Snoring is the worst. Whether you wake yourself up throughout the night choking on your own breath or keep a loved one awake listening to your monotonous droning snore, sleeping isn’t very fun if you snore. Medical data reveal that around 44% of men and 28% of women in the United States snore; naturally, the anti-snoring device market is a huge one with products ranging from anti-snoring mattresses to special mouthpieces claimed to help users stop snoring. While some of these might provide relief to some lucky users, unfortunately there is still no snoring cure which provides complete relief from this common sleep disorder. Despite the fruitlessness of our search, humanity continues the millennia-long search for a cure for snoring.

Marianne Davey, director of the British Snoring and Sleep Apnea Association (BSSAA), told The Guardian that part of that reason there is no universal snoring cure lies in the fact that snoring isn’t necessarily a singular medical condition but instead a whole range of similar symptoms caused by many different sleep disorders and physiological issues:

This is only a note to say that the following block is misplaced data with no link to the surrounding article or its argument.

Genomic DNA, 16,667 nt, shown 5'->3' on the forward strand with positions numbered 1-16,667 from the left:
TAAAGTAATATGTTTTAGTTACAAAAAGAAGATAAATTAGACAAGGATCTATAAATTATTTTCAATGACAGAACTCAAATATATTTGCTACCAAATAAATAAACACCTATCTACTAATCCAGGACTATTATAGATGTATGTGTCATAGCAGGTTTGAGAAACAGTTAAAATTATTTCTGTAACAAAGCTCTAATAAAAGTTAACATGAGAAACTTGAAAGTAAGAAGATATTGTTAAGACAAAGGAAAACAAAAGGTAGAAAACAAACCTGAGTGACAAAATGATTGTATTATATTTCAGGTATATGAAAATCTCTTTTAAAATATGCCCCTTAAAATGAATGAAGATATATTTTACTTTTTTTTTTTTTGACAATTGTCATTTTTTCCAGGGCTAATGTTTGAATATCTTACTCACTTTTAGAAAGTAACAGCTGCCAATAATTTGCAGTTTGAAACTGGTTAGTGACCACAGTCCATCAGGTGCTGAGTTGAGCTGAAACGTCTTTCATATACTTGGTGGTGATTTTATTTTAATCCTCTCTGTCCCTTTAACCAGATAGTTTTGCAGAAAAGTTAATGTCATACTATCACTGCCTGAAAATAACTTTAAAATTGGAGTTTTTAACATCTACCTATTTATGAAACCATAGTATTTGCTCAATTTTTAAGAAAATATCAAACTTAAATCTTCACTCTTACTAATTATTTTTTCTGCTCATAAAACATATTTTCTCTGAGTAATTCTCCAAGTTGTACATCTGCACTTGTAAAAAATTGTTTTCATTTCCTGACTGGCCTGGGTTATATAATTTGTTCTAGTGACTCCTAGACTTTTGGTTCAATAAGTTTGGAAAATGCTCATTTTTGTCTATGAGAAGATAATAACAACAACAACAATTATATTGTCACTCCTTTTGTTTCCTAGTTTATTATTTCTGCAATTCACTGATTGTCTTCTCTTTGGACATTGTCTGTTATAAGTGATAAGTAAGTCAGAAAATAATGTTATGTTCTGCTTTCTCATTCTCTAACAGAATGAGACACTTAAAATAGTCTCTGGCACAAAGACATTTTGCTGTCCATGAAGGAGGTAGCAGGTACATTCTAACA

There will never be a quick-fix cure as there are so many reasons somebody would snore. Your snoring will not [have] the same cause as your next door neighbor, so we have to tailor treatment to each individual. Even then, the patient will have to work with the treatment in order to attain success in managing the snoring.

The most common treatments for snoring symptoms include weight loss and lifestyle changes such as quitting smoking or alcohol use, both of which can exacerbate snoring. Antihistamines and decongestants work for some people, while in extreme cases surgery is necessary.

Historical and archaeological evidence reveals that mankind has been searching for a snoring cure for well over 3,000 years, dating as far back as the ancient Egyptians. Will medical science ever produce a cure for snoring?

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